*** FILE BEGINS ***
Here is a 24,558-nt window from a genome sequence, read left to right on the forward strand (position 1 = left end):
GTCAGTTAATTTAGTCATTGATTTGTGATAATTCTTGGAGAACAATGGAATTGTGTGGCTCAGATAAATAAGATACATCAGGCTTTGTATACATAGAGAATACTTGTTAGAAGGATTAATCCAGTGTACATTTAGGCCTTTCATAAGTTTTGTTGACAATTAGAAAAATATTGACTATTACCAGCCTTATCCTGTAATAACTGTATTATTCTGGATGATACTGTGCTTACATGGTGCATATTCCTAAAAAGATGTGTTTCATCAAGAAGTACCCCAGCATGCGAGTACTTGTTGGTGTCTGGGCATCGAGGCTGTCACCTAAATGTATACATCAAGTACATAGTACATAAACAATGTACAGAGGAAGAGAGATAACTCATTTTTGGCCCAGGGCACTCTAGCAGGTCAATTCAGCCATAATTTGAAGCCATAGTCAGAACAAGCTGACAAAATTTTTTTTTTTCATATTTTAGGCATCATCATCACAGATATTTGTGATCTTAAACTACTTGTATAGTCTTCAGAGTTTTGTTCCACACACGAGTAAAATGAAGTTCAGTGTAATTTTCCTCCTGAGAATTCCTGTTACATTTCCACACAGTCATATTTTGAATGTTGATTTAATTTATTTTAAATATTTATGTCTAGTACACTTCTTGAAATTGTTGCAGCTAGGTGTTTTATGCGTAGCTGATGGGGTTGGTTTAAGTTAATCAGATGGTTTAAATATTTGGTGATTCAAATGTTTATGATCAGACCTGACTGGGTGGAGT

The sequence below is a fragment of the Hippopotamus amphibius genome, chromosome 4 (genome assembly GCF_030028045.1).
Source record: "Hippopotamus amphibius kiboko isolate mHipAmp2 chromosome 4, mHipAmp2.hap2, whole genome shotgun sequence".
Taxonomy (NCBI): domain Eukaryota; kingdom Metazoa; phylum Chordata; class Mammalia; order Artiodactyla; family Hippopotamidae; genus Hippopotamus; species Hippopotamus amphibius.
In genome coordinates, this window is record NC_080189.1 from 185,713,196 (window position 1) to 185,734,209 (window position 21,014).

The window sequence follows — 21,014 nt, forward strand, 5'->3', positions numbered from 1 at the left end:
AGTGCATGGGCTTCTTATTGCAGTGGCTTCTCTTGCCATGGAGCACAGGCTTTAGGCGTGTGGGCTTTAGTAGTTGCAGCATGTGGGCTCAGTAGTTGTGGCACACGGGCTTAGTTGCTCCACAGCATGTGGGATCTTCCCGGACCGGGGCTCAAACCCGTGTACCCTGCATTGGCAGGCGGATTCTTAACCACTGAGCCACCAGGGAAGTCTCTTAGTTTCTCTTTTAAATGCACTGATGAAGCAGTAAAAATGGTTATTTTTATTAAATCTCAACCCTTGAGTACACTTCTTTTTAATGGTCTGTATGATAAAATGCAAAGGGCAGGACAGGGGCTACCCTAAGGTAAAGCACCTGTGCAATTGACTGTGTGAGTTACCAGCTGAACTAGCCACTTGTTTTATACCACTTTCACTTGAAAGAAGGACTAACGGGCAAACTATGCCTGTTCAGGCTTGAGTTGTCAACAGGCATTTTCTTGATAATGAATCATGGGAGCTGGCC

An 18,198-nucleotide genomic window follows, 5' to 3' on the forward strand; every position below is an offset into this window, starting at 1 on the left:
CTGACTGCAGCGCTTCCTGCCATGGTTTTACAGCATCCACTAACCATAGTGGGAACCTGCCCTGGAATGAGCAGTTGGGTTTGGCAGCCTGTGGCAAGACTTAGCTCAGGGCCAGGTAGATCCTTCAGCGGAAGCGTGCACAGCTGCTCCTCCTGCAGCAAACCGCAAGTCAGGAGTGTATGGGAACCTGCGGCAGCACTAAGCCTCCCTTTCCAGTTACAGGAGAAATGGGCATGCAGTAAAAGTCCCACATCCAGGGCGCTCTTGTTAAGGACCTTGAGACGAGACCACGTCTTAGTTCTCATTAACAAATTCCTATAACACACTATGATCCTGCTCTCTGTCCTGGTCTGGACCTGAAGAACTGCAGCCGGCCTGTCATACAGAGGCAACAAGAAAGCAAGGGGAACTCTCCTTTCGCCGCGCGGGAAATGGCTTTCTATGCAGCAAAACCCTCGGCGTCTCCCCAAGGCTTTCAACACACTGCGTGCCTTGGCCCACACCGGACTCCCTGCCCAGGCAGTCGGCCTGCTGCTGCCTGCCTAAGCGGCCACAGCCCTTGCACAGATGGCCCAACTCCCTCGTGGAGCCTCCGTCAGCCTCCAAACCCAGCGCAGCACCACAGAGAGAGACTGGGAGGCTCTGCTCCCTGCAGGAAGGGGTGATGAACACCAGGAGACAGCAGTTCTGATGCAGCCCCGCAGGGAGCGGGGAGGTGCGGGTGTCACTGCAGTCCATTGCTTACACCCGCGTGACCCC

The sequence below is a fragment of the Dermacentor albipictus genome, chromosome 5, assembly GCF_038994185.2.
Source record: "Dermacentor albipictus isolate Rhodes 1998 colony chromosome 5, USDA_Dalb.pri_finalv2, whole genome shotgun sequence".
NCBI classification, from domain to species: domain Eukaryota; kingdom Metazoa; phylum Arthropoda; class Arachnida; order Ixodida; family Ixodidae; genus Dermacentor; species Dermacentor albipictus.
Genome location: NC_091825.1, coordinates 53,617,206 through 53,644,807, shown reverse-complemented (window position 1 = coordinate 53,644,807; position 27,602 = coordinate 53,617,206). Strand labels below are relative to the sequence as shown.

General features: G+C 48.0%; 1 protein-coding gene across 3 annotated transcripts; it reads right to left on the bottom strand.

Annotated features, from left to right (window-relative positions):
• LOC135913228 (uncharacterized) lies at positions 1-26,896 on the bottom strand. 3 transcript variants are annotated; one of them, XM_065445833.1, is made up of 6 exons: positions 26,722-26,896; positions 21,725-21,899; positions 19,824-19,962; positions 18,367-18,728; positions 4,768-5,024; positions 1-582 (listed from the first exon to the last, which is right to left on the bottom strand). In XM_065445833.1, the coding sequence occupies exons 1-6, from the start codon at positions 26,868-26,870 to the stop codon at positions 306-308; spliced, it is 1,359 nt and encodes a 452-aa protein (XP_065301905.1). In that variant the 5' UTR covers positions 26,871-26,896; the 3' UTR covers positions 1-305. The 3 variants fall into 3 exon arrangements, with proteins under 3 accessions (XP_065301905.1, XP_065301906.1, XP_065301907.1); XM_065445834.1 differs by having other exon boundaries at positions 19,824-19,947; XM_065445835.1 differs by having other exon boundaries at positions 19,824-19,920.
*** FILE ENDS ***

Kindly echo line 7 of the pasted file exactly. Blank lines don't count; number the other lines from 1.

The window sequence follows — 21,014 nt, forward strand, 5'->3', positions numbered from 1 at the left end: